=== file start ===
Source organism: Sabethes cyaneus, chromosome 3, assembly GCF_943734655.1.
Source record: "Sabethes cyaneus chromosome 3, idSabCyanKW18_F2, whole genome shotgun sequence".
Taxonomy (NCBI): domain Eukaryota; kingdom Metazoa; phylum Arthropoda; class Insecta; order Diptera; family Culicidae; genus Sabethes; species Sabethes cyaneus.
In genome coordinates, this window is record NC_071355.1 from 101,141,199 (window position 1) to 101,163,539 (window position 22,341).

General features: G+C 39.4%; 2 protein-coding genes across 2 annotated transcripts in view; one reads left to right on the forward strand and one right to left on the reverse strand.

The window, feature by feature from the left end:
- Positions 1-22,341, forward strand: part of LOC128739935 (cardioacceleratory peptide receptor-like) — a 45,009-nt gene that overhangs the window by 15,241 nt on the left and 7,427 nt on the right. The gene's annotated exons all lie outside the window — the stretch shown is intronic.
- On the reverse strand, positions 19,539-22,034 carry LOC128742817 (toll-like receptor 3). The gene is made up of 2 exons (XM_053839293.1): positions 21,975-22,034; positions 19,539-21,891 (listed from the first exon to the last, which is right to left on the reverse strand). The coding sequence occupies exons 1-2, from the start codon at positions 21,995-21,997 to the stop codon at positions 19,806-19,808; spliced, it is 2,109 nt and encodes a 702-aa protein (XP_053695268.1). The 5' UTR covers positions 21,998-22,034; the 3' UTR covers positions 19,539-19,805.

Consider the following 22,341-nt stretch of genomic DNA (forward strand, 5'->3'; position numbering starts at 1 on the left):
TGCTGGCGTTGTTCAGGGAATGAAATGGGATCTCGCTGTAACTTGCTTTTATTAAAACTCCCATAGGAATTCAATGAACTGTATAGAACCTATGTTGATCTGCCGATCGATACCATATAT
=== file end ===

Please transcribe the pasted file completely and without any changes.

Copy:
Source organism: Sabethes cyaneus, chromosome 3, assembly GCF_943734655.1.
Source record: "Sabethes cyaneus chromosome 3, idSabCyanKW18_F2, whole genome shotgun sequence".
Taxonomy (NCBI): domain Eukaryota; kingdom Metazoa; phylum Arthropoda; class Insecta; order Diptera; family Culicidae; genus Sabethes; species Sabethes cyaneus.
In genome coordinates, this window is record NC_071355.1 from 101,141,199 (window position 1) to 101,163,539 (window position 22,341).

General features: G+C 39.4%; 2 protein-coding genes across 2 annotated transcripts in view; one reads left to right on the forward strand and one right to left on the reverse strand.

The window, feature by feature from the left end:
- Positions 1-22,341, forward strand: part of LOC128739935 (cardioacceleratory peptide receptor-like) — a 45,009-nt gene that overhangs the window by 15,241 nt on the left and 7,427 nt on the right. The gene's annotated exons all lie outside the window — the stretch shown is intronic.
- On the reverse strand, positions 19,539-22,034 carry LOC128742817 (toll-like receptor 3). The gene is made up of 2 exons (XM_053839293.1): positions 21,975-22,034; positions 19,539-21,891 (listed from the first exon to the last, which is right to left on the reverse strand). The coding sequence occupies exons 1-2, from the start codon at positions 21,995-21,997 to the stop codon at positions 19,806-19,808; spliced, it is 2,109 nt and encodes a 702-aa protein (XP_053695268.1). The 5' UTR covers positions 21,998-22,034; the 3' UTR covers positions 19,539-19,805.

Consider the following 22,341-nt stretch of genomic DNA (forward strand, 5'->3'; position numbering starts at 1 on the left):
TGCTGGCGTTGTTCAGGGAATGAAATGGGATCTCGCTGTAACTTGCTTTTATTAAAACTCCCATAGGAATTCAATGAACTGTATAGAACCTATGTTGATCTGCCGATCGATACCATATAT